FOOD SECURITY

Cereal Growers oppose importation of duty free maize

They have further said VAT introduction to fuel and pesticides has pushed the cost of production higher by 15 per cent.

In Summary

• They also want the government to carry out a proper assessment in order to establish if the country does not have enough maize.

• Kiunjuri had said that the importation of both yellow and white maize will be opened when the stacks are exhausted.

A farmer goes through his maize plantation. Photo/Elkana Jacob
A farmer goes through his maize plantation. Photo/Elkana Jacob

The Cereal Growers Association has blamed the government for sidelining farmers with its plans to import duty-free maize.

Addressing the press on Wednesday in Nairobi, the association said that the government has made the agricultural environment worse by its latest strategies.

CGA Chairman Furries Kulger said the plans by the government to import duty-free maize in July is untimely and will coincide with harvesting period.

 

"Declared maize importation coincides with the start of the maize harvesting season in the South Rift region, which accounts to 3 to 4 million bags of maize annually," Kulger said.

The association said that the government should consider supporting its farmers in order to ensure that the country is producing enough food to feed the country.

They also want the government to carry out a proper assessment in order to establish if the country does not have enough maize, adding that some farmers are still holding maize in their stores.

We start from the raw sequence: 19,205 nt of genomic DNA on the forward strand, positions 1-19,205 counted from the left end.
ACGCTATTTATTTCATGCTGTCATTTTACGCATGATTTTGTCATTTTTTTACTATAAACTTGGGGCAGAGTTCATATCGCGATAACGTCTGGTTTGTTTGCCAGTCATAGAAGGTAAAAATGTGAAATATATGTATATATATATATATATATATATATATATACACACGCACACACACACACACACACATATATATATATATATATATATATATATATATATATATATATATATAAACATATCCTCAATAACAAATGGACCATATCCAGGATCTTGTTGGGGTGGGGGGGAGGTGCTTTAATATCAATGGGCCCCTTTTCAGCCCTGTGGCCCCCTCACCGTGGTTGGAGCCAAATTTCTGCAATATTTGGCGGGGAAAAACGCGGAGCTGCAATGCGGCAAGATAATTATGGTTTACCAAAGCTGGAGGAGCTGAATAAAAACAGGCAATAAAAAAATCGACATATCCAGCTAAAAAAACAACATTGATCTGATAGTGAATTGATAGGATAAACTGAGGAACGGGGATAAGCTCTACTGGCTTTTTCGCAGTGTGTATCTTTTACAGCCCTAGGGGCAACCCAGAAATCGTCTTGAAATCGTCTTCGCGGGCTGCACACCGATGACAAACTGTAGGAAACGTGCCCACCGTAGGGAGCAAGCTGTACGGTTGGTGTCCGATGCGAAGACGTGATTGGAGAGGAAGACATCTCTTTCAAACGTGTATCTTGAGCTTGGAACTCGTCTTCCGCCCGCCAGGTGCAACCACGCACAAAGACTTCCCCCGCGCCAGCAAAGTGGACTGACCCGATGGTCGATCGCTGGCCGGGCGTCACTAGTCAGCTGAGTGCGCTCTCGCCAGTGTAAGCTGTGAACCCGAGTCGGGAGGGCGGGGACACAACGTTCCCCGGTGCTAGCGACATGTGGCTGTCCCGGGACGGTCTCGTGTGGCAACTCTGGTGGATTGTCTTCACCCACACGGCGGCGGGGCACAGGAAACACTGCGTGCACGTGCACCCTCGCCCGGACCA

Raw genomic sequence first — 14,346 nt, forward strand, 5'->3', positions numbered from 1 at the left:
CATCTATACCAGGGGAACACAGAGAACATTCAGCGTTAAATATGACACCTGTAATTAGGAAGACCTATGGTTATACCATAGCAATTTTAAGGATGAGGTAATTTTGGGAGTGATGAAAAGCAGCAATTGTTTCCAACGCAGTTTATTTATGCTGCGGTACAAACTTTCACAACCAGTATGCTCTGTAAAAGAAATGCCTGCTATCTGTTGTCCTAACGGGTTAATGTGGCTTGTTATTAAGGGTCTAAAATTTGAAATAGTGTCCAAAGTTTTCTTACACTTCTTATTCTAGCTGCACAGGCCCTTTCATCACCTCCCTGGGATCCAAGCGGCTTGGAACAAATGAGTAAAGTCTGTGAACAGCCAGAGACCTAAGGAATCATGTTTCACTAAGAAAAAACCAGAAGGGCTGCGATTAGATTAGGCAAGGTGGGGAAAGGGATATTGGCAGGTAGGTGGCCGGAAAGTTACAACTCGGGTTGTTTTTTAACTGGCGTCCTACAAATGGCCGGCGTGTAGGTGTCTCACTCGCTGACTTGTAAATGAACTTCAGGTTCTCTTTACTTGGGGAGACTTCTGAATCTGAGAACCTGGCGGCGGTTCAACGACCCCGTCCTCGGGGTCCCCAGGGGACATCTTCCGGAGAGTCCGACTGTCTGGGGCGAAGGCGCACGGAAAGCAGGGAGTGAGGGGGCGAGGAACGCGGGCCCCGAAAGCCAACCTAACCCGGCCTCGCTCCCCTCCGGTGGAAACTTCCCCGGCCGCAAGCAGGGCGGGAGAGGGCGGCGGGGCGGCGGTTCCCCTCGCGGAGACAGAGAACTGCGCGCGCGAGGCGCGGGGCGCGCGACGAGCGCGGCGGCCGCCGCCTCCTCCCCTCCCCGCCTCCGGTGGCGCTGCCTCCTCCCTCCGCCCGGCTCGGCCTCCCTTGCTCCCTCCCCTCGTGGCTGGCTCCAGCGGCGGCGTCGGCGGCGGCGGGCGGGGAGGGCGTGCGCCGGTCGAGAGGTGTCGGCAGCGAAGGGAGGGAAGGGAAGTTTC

The farmers further said VAT introduction to fuel and pesticides has pushed the cost of production higher by 15 per cent. CGA said the policy is unfriendly to the farmer and should be immediately reversed.

Agriculture Cabinet Secretary Mwangi Kiunjuri had earlier met with millers and animal feed manufacturers and said that the government has plans in place, including waving of 50 per cent duty imposed on imported grain from outside East Africa Community region.

Kiunjuri had said that the importation of both yellow and white maize will be opened when the stacks are exhausted.

 "We are watching the situation closely to ensure that proper mechanism for importation is put in place to avoid being caught unawares in the last minute," Kiunjuri said.

 

Food prices, especially of maize flour, have been escalating in the last month due to low supply. Farmers are not delivering their maize to the National Cereals and Produce Board.

Last month, Kiunjuri had said that the government is monitoring food situation and if it reaches unattainable levels, then the state will release more maize into the market to stabilise prices.

"Due to the delayed onset of the 2019 long rains, the maize market prices have started showing an upward trend ranging from Sh2,200 to Sh2,800 as at April 1, 2019, while the 2kg maize flour packet is retailing at Sh80 to Sh85," Kiunjuri said.